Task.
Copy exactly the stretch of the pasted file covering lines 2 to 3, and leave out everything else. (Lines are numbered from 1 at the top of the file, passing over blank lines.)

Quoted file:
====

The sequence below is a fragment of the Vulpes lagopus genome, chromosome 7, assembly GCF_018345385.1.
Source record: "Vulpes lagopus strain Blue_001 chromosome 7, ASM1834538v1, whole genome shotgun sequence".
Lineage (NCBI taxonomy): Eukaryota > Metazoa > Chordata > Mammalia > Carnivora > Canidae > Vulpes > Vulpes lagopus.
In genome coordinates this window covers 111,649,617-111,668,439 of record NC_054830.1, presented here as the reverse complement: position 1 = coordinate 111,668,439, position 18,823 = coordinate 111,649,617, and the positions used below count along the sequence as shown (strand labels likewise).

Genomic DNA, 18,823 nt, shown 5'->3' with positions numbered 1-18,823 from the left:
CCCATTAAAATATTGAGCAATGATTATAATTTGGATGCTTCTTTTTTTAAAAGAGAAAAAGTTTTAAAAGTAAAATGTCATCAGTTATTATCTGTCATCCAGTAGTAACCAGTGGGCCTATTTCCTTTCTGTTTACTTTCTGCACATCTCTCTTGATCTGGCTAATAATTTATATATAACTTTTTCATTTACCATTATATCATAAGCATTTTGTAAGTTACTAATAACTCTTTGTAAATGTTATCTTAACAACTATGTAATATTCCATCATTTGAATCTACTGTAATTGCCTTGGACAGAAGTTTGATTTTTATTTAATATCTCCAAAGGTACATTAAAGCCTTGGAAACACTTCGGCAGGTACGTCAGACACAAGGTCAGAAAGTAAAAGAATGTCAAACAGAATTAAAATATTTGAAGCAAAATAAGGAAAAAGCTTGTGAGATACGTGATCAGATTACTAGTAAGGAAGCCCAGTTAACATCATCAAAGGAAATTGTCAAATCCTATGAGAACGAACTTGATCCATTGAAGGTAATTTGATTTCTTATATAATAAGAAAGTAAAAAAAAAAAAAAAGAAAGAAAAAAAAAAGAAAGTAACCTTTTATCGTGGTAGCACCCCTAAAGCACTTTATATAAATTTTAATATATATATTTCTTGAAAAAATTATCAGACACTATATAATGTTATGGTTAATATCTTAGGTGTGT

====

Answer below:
Source record: "Vulpes lagopus strain Blue_001 chromosome 7, ASM1834538v1, whole genome shotgun sequence".
Lineage (NCBI taxonomy): Eukaryota > Metazoa > Chordata > Mammalia > Carnivora > Canidae > Vulpes > Vulpes lagopus.